Thursday, January 18, 2007

Litvinenko the "Spy"

After reading for weeks about the "former FSB agent Aleksandr Litvinenko" in the Russian media, and an "ex-KGB spy Alexander Litvinenko" in the English language media, one can't help but wonder if Litvinenko was really a "spy". The FSB, the former employer of Litvinenko, is one of the descendants of the KGB. The KGB dealt with both intelligence (or spying) and counterintelligence (catching foreign spies, as well as suppressing dissidents). After the breakup of the Soviet Union, the KGB was split up into several agencies. The intelligence functions (spying) went to the SVR (External Intelligence Service), and counterintelligence, as well as fighting against organized crime, something that wasn't as necessary in the Soviet times, went to what is now known as the FSB (Federal Security Service). This former employer of Litvinenko operates inside the country and is not known to engage in what is commonly understood by the term "espionage" -- that's reserved for the SVR (GRU as well, but that has nothing to do with the former KGB). Therefore, referring to Litvinenko as an "ex-spy" basically misrepresents the work that he did in the Russian special services.

That's what I thought. However, after I cast doubt on the applicability of the term to our ex-FSB agent, a certain commenter proposed to teach me English and proceeded to rant at length, for starters pointing out that the word "spy" means "to watch secretly usually for hostile purposes, to search or look for intensively" [link and definition as provided by the commenter]. Let's forget for a moment that this would be teacher of English confused the verb "to spy" with the noun "spy". Because it gets more interesting. While admitting that the media does not claim that Litvinenko engaged in international espionage against foreign governments, the commenter decided to defend the "spy" label by pointing to examples of industrial espionage, and also claiming that since Litvinenko's work for the KGB involved spying on people, then he was definitely a "spy". And of course, since the KGB was such a secretive organization, how dare I presume to know what Litvinenko did there. Apparently, the irony of this accusation was lost on the commenter, who keeps claiming that Litvinenko was in fact a spy -- I guess the KGB must've been more secretive with me than with her.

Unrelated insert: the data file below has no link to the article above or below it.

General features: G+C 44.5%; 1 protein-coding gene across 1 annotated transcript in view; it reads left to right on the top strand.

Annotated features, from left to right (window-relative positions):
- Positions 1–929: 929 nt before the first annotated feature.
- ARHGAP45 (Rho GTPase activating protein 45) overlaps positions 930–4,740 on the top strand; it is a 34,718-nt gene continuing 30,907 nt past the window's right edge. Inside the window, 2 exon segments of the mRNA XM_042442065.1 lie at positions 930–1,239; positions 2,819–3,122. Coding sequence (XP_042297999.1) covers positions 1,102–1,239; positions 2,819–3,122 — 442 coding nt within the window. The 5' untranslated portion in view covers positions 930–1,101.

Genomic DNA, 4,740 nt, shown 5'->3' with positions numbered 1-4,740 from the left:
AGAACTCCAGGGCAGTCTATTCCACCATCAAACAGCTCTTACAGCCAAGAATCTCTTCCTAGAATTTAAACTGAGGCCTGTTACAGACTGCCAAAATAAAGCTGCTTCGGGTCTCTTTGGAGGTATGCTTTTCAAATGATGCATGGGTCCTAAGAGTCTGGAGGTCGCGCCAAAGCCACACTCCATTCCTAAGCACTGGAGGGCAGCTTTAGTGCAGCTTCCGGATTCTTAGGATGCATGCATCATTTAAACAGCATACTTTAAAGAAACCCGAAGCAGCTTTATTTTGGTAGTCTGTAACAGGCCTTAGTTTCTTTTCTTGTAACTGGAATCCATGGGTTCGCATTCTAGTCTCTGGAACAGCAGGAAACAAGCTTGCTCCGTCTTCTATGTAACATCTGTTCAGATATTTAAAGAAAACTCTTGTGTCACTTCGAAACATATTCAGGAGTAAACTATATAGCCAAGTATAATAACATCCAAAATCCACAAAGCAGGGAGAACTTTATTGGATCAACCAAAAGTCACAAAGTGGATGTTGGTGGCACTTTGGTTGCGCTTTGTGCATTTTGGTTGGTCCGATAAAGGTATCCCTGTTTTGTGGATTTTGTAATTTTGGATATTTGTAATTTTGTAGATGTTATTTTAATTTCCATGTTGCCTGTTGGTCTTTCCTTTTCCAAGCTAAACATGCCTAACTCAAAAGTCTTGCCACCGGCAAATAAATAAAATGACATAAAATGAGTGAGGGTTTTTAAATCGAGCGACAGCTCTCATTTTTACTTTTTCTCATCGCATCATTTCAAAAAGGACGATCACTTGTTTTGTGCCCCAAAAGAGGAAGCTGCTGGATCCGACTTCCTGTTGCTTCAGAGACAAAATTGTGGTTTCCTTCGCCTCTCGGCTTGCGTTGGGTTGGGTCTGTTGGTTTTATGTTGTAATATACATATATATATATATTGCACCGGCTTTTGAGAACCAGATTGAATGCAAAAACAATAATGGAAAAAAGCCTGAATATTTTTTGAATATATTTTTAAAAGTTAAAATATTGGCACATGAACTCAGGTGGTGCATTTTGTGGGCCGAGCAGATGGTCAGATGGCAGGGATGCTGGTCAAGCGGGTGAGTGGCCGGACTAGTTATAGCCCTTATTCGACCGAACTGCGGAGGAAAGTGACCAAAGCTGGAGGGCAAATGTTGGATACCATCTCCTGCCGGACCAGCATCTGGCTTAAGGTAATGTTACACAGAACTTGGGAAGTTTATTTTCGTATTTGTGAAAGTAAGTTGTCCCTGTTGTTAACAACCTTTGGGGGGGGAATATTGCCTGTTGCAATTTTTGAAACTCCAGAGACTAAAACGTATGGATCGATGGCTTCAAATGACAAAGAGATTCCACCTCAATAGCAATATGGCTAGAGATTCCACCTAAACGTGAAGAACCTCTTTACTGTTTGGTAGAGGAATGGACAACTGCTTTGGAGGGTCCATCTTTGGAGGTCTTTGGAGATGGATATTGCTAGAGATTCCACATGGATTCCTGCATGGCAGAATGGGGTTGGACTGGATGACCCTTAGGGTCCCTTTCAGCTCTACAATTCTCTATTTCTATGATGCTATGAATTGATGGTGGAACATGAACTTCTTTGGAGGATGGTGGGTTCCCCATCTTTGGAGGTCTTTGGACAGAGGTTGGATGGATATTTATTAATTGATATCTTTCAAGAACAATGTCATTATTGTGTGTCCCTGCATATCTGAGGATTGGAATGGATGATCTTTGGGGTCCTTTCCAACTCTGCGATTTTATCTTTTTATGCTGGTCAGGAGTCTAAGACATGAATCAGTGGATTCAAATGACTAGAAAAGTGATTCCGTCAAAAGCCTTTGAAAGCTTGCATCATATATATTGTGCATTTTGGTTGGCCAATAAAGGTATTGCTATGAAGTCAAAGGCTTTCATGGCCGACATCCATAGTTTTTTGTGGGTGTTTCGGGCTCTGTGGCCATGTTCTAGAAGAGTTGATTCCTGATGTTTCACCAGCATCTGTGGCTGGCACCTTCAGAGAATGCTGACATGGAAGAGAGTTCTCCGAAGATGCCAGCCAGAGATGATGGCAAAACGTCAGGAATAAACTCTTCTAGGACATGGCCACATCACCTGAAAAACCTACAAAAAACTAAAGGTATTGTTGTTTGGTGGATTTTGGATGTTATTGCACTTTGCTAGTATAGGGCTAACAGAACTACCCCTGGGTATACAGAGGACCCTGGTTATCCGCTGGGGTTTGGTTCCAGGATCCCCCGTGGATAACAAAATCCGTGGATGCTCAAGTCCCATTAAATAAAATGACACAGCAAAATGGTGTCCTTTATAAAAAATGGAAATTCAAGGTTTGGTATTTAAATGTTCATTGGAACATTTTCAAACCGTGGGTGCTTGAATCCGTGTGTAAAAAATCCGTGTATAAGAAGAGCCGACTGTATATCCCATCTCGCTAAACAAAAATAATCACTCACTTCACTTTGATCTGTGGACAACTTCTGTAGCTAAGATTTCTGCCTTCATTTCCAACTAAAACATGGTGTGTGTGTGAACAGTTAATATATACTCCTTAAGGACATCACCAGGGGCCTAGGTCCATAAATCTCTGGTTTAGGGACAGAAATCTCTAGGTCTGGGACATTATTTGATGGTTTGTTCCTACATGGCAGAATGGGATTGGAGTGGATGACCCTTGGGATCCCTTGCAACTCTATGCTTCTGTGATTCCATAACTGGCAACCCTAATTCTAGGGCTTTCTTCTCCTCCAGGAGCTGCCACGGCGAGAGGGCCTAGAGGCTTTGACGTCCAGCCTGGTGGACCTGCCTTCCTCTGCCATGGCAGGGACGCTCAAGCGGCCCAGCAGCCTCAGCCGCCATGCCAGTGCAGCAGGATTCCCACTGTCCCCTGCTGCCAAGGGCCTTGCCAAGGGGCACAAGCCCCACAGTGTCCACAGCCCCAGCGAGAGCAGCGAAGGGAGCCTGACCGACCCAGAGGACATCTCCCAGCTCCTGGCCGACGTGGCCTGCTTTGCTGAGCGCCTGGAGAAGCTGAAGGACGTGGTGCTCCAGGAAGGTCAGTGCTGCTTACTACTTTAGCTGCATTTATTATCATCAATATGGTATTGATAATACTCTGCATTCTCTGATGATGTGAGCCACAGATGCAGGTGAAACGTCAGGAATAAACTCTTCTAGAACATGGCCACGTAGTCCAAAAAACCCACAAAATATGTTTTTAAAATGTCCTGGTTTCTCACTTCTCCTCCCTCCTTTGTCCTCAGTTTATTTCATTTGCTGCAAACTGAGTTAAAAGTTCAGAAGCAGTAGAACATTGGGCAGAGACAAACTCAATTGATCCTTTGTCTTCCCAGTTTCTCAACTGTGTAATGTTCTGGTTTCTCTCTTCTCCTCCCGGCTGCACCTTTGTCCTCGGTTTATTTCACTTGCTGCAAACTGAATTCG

So what does the common description of Litvinenko as an "ex-spy" imply about his line of work? That he was a foreign intelligence agent, or at least dealt with such agents, or that he simply "spied" on people? There can really be no two answers about it. The job of "spying" on people is performed by many professions, for example, by police, who gather intelligence on criminals. And even nosy people who pry into their neighbors' lives can be described to be spying. However, no one in their right mind ever refers to policemen or busybodies as "spies" without providing additional context. A description of someone simply as a spy, outside of any context, implies that the person is professionally employed as a spy, and the meaning of "spy" in this case becomes "a person employed by a government to obtain secret information or intelligence about another, usually hostile, country, esp. with reference to military or naval affairs." This is exactly what all the newspaper headlines implied about Litvinenko. This is exactly how it's been construed by the readers.